Life

Learning language from real life

Lori Penner

The six Grade 10 students involved in W.C. Miller's first ever Manitoba/Quebec Student Exchange Program are: (Quebec students seated in front) Marguerite Hemond, Anika Toews, Florence Thibodeau, Ariel Klassen, Dominique Parent and Dayna McMillan. Lori Penner/RED RIVER VALLEY ECHO

The six Grade 10 students involved in W.C. Miller's first ever Manitoba/Quebec Student Exchange Program are: (Quebec students seated in front) Marguerite Hemond, Anika Toews, Florence Thibodeau, Ariel Klassen, Dominique Parent and Dayna McMillan. Lori Penner/RED RIVER VALLEY ECHO

ALTONA - 

It’s one thing to study a language in a classroom, but it’s an entirely different thing to be completely immersed in it.

Which is why W.C. Miller French Immersion instructor Dana Falk thought it would be a great idea for some of her Grade 10 students to participate in the 2014-2015 Manitoba/Québec Student Exchange Program.

The program pairs students from Manitoba and Québec who share the desire to master Canada’s official languages. It allows Quebecois students to live with Manitoba families and attend school in Manitoba from September to November. From February to April, Quebecois students and their families host a Manitoba student while they attend school in Québec.

“It’s a perfect way to expose students to a new language and culture,” says Falk. “This is the first time Miller has participated in the program and I’m so excited that our students have this opportunity.”

The three Québec students arrived Sept. 6 and have quickly found their place in various classes and extra-curricular activities.

Dominique Parent was paired with Altona student Dayna McMillan, Florence Thibodeau was paired with Altona student Ariel Klassen, and Marguerite Hémond was paired with Altona student Anika Toews.

They’ve spent time with one another and their families, and the Québec visitors are adjusting to speaking English wherever they go.

“It’s been so much fun, watching their reactions and seeing how far they’ve come, even in the short time since they arrived.”

At W.C. Miller, the six students involved in the program all attend the same school and spend time in the same community.

“But when our girls visit Québec in January, their experience will be a bit more challenging,” Falk says.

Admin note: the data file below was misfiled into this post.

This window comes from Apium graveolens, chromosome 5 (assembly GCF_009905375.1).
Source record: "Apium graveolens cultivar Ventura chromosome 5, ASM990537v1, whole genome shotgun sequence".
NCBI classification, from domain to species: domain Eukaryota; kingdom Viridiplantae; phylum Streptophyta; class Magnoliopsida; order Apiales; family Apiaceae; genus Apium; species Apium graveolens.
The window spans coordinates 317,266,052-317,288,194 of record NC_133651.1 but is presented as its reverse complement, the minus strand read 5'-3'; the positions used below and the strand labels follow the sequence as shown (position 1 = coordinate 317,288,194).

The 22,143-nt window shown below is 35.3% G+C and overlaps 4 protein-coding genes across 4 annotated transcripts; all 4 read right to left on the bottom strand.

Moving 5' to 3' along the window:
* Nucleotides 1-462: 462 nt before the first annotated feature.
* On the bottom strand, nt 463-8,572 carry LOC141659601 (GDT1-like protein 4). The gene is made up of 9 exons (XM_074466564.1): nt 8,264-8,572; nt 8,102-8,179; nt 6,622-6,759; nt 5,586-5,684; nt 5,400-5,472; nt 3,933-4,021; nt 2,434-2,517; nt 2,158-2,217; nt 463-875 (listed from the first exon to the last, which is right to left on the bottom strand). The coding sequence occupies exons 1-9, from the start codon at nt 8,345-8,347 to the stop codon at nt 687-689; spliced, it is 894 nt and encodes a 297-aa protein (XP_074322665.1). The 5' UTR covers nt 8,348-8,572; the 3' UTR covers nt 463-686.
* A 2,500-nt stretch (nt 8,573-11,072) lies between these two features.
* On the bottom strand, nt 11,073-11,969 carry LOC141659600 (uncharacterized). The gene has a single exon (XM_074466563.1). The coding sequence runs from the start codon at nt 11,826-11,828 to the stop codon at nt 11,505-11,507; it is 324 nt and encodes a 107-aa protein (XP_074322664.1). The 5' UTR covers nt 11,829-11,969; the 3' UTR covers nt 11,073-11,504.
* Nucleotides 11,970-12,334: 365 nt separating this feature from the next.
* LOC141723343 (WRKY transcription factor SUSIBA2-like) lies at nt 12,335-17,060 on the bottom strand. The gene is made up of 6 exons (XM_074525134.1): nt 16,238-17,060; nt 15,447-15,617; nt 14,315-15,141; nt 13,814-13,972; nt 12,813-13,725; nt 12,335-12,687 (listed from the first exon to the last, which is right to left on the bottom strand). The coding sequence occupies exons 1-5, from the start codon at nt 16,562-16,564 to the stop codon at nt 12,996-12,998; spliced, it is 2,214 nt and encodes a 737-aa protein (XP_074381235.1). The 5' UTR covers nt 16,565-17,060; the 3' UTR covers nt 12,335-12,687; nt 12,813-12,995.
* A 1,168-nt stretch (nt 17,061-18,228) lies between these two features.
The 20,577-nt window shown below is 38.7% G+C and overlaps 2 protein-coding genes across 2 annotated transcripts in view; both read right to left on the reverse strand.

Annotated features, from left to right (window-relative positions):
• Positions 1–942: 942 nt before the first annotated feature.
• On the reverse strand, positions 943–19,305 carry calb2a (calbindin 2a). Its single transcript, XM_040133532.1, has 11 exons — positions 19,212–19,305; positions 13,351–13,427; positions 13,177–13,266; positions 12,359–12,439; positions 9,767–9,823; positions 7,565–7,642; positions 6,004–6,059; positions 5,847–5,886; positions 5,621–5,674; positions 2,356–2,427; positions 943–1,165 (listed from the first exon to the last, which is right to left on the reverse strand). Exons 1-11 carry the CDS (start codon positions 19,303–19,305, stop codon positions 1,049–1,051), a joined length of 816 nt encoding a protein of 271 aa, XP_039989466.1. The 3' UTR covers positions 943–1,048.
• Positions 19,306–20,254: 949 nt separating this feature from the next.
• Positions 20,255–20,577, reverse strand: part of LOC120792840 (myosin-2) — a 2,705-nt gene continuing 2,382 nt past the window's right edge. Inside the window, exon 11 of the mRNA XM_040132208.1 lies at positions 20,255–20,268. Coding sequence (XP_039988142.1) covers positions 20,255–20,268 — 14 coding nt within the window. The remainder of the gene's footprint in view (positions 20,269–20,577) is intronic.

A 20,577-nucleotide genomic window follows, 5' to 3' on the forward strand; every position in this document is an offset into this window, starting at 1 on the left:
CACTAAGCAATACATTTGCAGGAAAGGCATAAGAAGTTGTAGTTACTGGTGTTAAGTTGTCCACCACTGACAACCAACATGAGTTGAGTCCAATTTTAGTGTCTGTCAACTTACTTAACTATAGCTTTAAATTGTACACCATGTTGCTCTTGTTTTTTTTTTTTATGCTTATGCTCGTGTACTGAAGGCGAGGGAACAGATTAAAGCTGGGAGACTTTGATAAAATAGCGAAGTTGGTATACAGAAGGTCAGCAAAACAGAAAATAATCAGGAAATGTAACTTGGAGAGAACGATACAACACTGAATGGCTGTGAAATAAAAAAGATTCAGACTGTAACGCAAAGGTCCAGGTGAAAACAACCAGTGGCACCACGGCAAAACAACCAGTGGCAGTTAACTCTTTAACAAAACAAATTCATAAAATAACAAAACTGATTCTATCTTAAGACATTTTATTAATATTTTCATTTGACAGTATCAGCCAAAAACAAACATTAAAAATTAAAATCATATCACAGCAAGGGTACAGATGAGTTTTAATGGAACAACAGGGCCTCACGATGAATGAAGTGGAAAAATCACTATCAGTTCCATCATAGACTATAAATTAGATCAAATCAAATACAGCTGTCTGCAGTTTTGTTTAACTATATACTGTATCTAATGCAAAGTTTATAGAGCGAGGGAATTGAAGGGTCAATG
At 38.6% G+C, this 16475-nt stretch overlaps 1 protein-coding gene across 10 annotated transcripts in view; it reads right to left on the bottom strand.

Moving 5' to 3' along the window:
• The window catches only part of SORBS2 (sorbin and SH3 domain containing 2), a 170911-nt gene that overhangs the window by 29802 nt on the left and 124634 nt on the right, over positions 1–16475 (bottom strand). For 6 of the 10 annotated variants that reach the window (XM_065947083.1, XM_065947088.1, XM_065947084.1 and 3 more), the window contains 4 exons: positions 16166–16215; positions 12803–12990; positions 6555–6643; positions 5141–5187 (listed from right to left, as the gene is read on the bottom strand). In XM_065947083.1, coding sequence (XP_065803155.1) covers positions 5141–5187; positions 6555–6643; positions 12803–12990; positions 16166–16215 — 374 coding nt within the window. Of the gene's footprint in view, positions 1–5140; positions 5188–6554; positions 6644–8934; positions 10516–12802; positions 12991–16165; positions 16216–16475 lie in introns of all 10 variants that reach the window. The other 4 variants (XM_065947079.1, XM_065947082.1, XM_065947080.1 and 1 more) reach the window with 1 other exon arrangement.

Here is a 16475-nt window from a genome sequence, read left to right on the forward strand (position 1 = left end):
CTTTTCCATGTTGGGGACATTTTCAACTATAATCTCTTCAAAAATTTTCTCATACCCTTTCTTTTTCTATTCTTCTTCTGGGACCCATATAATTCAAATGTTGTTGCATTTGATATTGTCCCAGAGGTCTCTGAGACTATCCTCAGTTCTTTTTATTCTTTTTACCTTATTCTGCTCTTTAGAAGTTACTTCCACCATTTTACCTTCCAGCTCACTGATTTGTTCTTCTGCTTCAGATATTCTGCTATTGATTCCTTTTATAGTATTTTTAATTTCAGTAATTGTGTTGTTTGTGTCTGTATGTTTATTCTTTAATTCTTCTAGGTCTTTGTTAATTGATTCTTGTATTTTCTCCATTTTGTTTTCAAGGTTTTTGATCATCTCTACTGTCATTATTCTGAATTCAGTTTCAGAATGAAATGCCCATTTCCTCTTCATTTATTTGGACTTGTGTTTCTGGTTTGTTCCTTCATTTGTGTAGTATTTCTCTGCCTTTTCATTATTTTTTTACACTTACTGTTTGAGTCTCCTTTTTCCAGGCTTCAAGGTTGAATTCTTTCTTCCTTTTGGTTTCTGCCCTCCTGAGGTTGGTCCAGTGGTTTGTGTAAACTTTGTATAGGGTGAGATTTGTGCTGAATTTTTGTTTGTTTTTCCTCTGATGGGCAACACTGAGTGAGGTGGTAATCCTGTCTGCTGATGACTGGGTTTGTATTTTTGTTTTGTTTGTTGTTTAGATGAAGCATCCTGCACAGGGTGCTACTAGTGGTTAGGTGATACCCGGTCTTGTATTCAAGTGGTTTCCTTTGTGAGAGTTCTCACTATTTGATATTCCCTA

“Each of their twins comes from a different community, so they’ll be attending different schools and won’t be seeing each other. This is definitely going to be a huge character and language building experience for each of them.”

Marguerite says she has thoroughly enjoyed her stay in Altona so far.

“Anika’s family is very similar to mine, and her parents are really nice and very welcoming.”

Along with studying at Miller, she has also had an opportunity to spend quality time with Anika’s family, which included a scenic hike through the Pembina Valley and a day at the beach.

Dominique says she’s never been to Manitoba before, but finds many aspects of it similar to Québec.

“But this town is much smaller than mine,” she says. “And so is the school.”

Florence agreed, adding that while Altona is smaller than her home town in Québec, there is a much deeper sense of community here.

“Everyone seems to be more community-minded.”

“Yes, you can walk anywhere in town, and run into dozens of people you know. That’s very different from my town,” says Marguerite.

Florence says she is learning a lot about the local culture, and has even been attending church with her twin, Ariel Klassen and her family.

“Young people aren’t as involved in the church where I come from. It’s more for the parents in Québec.”

Their Altona twins say they have loved hosting the Québec girls, and can’t wait to visit their province in January.

“It feels kind of like a three month sleep over,” Dayna says. “It’s just been a lot of fun.”

All three Altona students admit they’re a little nervous about their visit to Québec next year.

“I’m sure it will be fun. We’ve all connected really well with our twins,” says Anika. “But we’ll be completely surrounded by French everywhere we go, so it will be a real test of how much we’ve learned.”

Ariel agrees. “I’m able to comprehend French very well, but to actually make conversation. That will be interesting.”

Falk says she’s proud of the students. “Our girls will be great ambassadors for Altona. I have no doubt about that. They will be very missed in class at Miller, but I’m so excited for them to have this experience. Getting that extra French exposure will definitely improve the way they understand it.

The exchange program gives each student a chance to earn a high school credit as well.

“They each have to create a journal and a portfolio about this experience, which I assess,” Falk says.

The French Immersion Program is steadily growing at Miller and in Border Land School Division. “In five years, the class will grow from 10 students to 19. That’s very exciting.”

Principal Jonathan Toews says it’s a tremendous opportunity for the students.

“It’s always our goal to create new learning opportunities for our students. This experience places them in an environment where they’re forced to use what they’ve learned,” Toews says.

“And to have three girls sign up the first time we try it is really great. It makes me proud for Miller and the French Immersion program.”

 


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